The last little trip I’ll mention wasn’t a day trip at all; it was a night trip. Beth, Mel, and I took a stroll down “Walking Street” in Angeles City, while Bob stayed with the car (trying in vain to find a parking space). Walking Street is the epicenter of the local prostitution business, and by some accounts is where most sex-for-pay in the Philippines happens. It used to be divided between Manila, Clark, and Subic, but the mayor of Manila drove the prostitutes out of town (figuratively, I assume). Most of them relocated to Angeles City. Walking Street is a pedestrian street with dozens of bars on each side. Outside each one a cadre of Filipinas in matching clothes entices people to come inside, and from there the customers are welcome to choose one (or more) for the evening. We got propositioned plenty of times, though mostly by people wanting to sell us cigarettes.
Sort of Western, but Not Really
I got the impression from our stay in the Philippines that in some ways the country has more of a “western” feel than I expected, and certainly more than Indonesia, Thailand, and Cambodia. This wouldn’t be a surprise since the Philippine Islands have been so heavily influenced by Spain and the United States for the past four hundred years. But then I started to feel that the similarities are kinda superficial.
In public spaces, the music all sounds very western. They seem to like their music loud, so it’s very noticeable. And the music played in public buildings, in restaurants, in shopping areas, and on the streets is mostly pop music from the US. But as I listened more closely, I realized a weird pattern. I’d hear a popular song from the past 40 years, but it was a cover version. The more I paid attention, the more I noticed that a lot of the songs I thought were The Beatles, Nirvana, Norah Jones, etc. were actually weirdly similar cover versions. Someone recorded a note-for-note duplicate of the original, and then recorded a singer whose voice is 95% the same as the original singer. But there would be subtle differences, like the vocal phrasing was off or guitar notes that weren’t quite the same as the original.
Usually, when a musical group does a cover version, they put their own signature on it. There’s no point in the Red Hot Chili Peppers trying to sound exactly like Jimi Hendrix, because that’s impossible. So when they covered “Fire” they did it their own way. But these cover versions I heard all over in the Philippines were clearly intended to food the casual listener into thinking they were the original. Why would someone do that? Is it so they don’t have to pay royalties? I don’t really know. If you know, leave me a comment.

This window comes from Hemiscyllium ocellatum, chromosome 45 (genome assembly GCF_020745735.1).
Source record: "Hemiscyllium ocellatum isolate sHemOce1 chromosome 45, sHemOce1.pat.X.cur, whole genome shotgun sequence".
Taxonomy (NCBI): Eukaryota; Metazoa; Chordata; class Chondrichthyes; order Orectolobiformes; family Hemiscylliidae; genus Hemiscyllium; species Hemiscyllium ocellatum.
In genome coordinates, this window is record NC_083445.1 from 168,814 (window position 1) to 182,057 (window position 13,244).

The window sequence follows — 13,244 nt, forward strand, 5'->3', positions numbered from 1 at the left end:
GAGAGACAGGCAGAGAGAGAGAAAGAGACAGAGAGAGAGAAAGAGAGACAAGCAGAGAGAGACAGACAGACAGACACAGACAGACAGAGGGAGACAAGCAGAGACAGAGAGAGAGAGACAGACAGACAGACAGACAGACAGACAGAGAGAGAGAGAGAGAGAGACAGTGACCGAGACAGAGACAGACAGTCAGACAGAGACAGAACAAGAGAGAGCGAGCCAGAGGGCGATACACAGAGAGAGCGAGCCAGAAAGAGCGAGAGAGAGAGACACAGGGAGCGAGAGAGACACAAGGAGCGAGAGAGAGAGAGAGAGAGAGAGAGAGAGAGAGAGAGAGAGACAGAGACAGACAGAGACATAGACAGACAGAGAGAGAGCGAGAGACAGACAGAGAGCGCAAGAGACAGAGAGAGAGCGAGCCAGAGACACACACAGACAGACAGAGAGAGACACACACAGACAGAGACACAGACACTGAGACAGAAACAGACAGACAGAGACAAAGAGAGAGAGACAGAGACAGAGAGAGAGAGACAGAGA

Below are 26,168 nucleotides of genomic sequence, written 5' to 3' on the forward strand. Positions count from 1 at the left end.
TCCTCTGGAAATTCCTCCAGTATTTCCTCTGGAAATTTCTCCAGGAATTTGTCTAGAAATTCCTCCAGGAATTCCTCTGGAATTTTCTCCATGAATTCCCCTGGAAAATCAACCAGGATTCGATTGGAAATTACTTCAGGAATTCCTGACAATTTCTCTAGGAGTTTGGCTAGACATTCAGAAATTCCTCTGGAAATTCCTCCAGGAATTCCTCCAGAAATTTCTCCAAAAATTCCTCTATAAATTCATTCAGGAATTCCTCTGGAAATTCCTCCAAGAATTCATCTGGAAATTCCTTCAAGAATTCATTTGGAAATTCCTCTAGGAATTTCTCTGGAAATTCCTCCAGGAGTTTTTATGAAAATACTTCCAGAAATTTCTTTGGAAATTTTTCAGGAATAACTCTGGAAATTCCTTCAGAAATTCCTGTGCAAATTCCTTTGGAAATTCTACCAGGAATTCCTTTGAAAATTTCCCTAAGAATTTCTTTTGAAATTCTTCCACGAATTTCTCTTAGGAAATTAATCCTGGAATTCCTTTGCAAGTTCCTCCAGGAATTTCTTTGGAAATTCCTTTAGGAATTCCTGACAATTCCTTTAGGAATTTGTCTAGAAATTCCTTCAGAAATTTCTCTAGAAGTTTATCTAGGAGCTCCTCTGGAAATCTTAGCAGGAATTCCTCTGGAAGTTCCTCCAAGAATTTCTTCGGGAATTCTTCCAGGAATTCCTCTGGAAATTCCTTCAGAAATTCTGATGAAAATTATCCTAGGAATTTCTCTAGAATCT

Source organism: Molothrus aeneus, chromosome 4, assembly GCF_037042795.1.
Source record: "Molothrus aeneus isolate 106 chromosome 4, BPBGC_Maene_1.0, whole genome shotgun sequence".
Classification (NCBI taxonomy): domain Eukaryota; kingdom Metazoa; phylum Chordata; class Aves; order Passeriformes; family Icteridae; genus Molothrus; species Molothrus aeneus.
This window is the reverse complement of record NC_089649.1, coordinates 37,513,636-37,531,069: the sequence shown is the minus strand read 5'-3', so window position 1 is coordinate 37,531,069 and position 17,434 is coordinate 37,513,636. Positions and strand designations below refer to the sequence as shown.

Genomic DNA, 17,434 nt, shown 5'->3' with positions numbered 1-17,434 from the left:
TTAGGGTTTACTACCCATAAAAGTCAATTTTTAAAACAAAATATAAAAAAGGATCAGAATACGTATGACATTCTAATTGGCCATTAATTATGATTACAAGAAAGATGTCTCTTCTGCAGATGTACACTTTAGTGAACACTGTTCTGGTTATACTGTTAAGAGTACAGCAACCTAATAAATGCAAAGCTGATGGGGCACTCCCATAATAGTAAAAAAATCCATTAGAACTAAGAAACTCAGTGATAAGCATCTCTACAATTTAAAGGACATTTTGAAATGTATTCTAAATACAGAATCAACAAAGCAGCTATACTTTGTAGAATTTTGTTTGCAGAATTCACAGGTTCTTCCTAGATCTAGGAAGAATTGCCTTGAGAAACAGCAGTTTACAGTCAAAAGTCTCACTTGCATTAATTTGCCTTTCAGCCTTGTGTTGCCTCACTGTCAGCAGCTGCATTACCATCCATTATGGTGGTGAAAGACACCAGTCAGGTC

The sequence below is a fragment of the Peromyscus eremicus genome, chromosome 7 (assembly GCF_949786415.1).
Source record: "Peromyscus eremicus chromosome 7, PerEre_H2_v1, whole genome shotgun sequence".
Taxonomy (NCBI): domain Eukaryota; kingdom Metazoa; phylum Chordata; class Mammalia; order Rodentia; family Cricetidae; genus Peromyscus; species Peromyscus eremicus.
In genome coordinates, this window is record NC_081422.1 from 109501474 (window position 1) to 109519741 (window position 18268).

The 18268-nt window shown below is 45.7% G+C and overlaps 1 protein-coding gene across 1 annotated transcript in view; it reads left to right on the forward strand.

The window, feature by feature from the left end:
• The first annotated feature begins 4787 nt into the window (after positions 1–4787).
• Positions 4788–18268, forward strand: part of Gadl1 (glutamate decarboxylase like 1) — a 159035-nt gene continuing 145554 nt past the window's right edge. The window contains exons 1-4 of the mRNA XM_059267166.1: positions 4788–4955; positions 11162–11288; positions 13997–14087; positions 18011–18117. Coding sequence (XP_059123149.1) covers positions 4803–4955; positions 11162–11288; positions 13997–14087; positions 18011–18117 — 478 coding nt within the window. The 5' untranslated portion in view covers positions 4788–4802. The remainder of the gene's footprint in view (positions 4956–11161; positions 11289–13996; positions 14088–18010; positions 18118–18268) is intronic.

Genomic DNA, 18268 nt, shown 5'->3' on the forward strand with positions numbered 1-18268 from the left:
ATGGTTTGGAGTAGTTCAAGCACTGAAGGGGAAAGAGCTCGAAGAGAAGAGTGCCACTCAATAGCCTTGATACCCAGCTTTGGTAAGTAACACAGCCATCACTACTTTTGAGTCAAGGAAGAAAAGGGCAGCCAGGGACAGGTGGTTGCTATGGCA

Another very western influence was the fast food joints. We saw KFC and McDonald’s everywhere. And one thing that surprised me is that McDonald’s seems to be just as popular, if not more so, for their fried chicken than for hamburgers. That’s what most people I saw were ordering, and that’s all that’s advertised on their billboards. So KFC makes fried chicken, McDonald’s makes fried chicken, and Jollibee (the local Filipino fast food chain) makes fried chicken. So much fried chicken! But it’s all got a Filipino touch, such as serving it with rice instead of mashed potatoes, and serving gravy or a similar sauce on everything. One thing I saw advertised that simultaneously tantalized and disgusted me was fried chicken with a warm cheese sauce poured over the top, like convenience store nacho cheese in America. I never got a chance to try it, though.
And another Filipino twist on the American style fast food? Guns. Every fast food joint had at least one armed guard at the door, carrying either an automatic rifle or a combat shotgun. It was a bit weird at first, but I got used to it. And clearly none of the locals mind. Bob explained that the armed guards were everywhere because Filipinos naturally mistrust each other. I guess someone’s afraid a burglar is going to come steal the Colonel’s secret recipe or something.
Similar to fast food was Starbucks. There were a few around, and we went to one on a morning that the restaurant we really wanted to try decided not to open that day. This Starbucks, at least, is open 24/7. The coffee drinks are very nearly as expensive as in the US. Not quite, but almost. And that’s a huge amount of money in Philippine terms. Some days, Beth and I had an entire meal for two for the price of one Starbucks mocha. But the food at Starbucks cost much less than in the US. So it seems they scaled the food prices to the local market, but not the coffee prices. That was a bit weird. I’m used to a breakfast sandwich costing roughly the same as a coffee drink, not 1/4 as much.
Here is a Huffington Post article that Bob turned me on to that may explain the strange quasi-western behaviors we saw while there, including the surprisingly uncoordinated service we got at our hotel.